WordPress Sliders: the Good, the Bad, the Ugly [Tools Included]
WordPress Sliders. Carousels. Slideshows. However you wanna call them, they are visual elements that bring in flexibility to website design, and diminish potential information cluttering. They can even help your users better navigate your website.
Simple display or bolder ones, you can achieve this while you build your WordPress website.
In this article, We’ll dig deeper into the topic. Here’s what I’ll be covering:
- What are WordPress sliders, carousels, and slideshows?
- What can you include in a slider?
- How to build WordPress Sliders using WordPress builders and the Gutenberg Blocks
- 4 WordPress Slider plugins examples
- Pro and against sliders
- Tips and tricks for user-friendly WordPress sliders design
Let’s get started!!
What are WordPress sliders, carousels, and slideshows?
It seems that the world hasn’t yet agreed to a proper definition of these three, because they kinda overlap in functionality.
The most common definition of a website slider sounds like this: a slideshow on a website.
Going further, we can also introduce the term “Gallery” which consists of a collection of images presented via carousels or sliders.
On the other side, carousels have a 3D feeling and have depth of field.
In recent years, sliders have evolved beyond simple images and text. Video was added to the mix, animations, various layers being combined.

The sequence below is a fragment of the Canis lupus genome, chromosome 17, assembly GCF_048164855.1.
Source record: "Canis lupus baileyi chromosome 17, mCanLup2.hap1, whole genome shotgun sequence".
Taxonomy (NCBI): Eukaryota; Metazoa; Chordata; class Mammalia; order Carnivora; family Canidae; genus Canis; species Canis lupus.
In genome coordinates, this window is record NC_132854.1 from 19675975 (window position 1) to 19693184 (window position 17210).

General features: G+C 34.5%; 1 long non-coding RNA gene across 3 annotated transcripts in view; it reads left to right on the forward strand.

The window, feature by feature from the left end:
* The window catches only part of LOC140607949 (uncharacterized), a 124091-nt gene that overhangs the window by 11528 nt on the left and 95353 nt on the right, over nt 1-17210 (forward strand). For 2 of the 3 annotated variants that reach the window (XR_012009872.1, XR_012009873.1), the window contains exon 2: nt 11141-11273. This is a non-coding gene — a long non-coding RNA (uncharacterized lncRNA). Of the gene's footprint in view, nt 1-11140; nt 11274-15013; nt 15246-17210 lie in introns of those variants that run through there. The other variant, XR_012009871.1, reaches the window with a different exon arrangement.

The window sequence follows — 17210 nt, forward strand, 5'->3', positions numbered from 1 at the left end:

But remember, it should all have a purpose and add value to the user, not the designer!
What can you include in a slider?
- Product categories, products line-up. If you want to show off your latest or most popular products in a category, a slider would do the trick.
- Images of a product. Such a slider could be a good fit for products and services that are visually appealing (like in the travel or food industries) or fashion.
- Reviews. If you don’t want to create a separate section for product reviews, or don’t want to lengthen your web page, a slider could help you out, or a “read more” option with collapsible content.
- Main offers/programs of the week/season. Do you have a Valentine’s day offer, kids offer, wrist watches specials, a new service you’re offering, and you want to show them off in the same place? Then a slider could do the trick.
- Case studies. If you are in B2B you most likely need to create some case studies to prove your skills and knowledge to gain the trust of your website visitors. Usually on your homepage you will have to include some social proof: testimonials, reviews, case studies, logos of companies you work with. The thing is you still need to keep everything frictionless and not clutter too much information. So, sliders to the rescue. Same things goes for your product/services page.
- Testimonials or any other social proof. As I’ve said before, social proof is a great website asset. They will build trust around your brand. Now, if you want to keep things simple and not overwhelm your website visitors, you could use a slider for your testimonials or any other social proof items.
- Projects/services or their features. Visual appealing sliders can better convey your message than plain images and text. They bring in a different feeling that can make your visitors better engage with your website.